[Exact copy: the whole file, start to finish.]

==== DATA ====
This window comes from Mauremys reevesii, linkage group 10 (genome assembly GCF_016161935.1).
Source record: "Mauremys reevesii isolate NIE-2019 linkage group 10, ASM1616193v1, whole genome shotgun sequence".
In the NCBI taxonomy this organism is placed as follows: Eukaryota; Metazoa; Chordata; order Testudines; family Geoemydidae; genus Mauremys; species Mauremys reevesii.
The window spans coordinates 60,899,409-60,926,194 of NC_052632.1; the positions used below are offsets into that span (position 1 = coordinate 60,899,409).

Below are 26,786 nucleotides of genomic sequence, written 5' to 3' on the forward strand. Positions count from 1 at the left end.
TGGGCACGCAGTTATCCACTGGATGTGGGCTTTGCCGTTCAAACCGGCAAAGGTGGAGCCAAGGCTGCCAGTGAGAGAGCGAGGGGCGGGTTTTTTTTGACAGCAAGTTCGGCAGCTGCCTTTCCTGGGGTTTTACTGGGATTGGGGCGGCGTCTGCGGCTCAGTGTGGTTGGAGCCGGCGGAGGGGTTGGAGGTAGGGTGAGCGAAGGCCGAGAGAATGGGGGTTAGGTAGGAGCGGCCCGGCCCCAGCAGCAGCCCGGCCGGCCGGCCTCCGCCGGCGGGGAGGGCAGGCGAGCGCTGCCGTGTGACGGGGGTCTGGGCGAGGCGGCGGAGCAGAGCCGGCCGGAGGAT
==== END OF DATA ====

This window comes from Mauremys reevesii, linkage group 10 (genome assembly GCF_016161935.1).
Source record: "Mauremys reevesii isolate NIE-2019 linkage group 10, ASM1616193v1, whole genome shotgun sequence".
In the NCBI taxonomy this organism is placed as follows: Eukaryota; Metazoa; Chordata; order Testudines; family Geoemydidae; genus Mauremys; species Mauremys reevesii.
The window spans coordinates 60,899,409-60,926,194 of NC_052632.1; the positions used below are offsets into that span (position 1 = coordinate 60,899,409).

Below are 26,786 nucleotides of genomic sequence, written 5' to 3' on the forward strand. Positions count from 1 at the left end.
TGGGCACGCAGTTATCCACTGGATGTGGGCTTTGCCGTTCAAACCGGCAAAGGTGGAGCCAAGGCTGCCAGTGAGAGAGCGAGGGGCGGGTTTTTTTTGACAGCAAGTTCGGCAGCTGCCTTTCCTGGGGTTTTACTGGGATTGGGGCGGCGTCTGCGGCTCAGTGTGGTTGGAGCCGGCGGAGGGGTTGGAGGTAGGGTGAGCGAAGGCCGAGAGAATGGGGGTTAGGTAGGAGCGGCCCGGCCCCAGCAGCAGCCCGGCCGGCCGGCCTCCGCCGGCGGGGAGGGCAGGCGAGCGCTGCCGTGTGACGGGGGTCTGGGCGAGGCGGCGGAGCAGAGCCGGCCGGAGGAT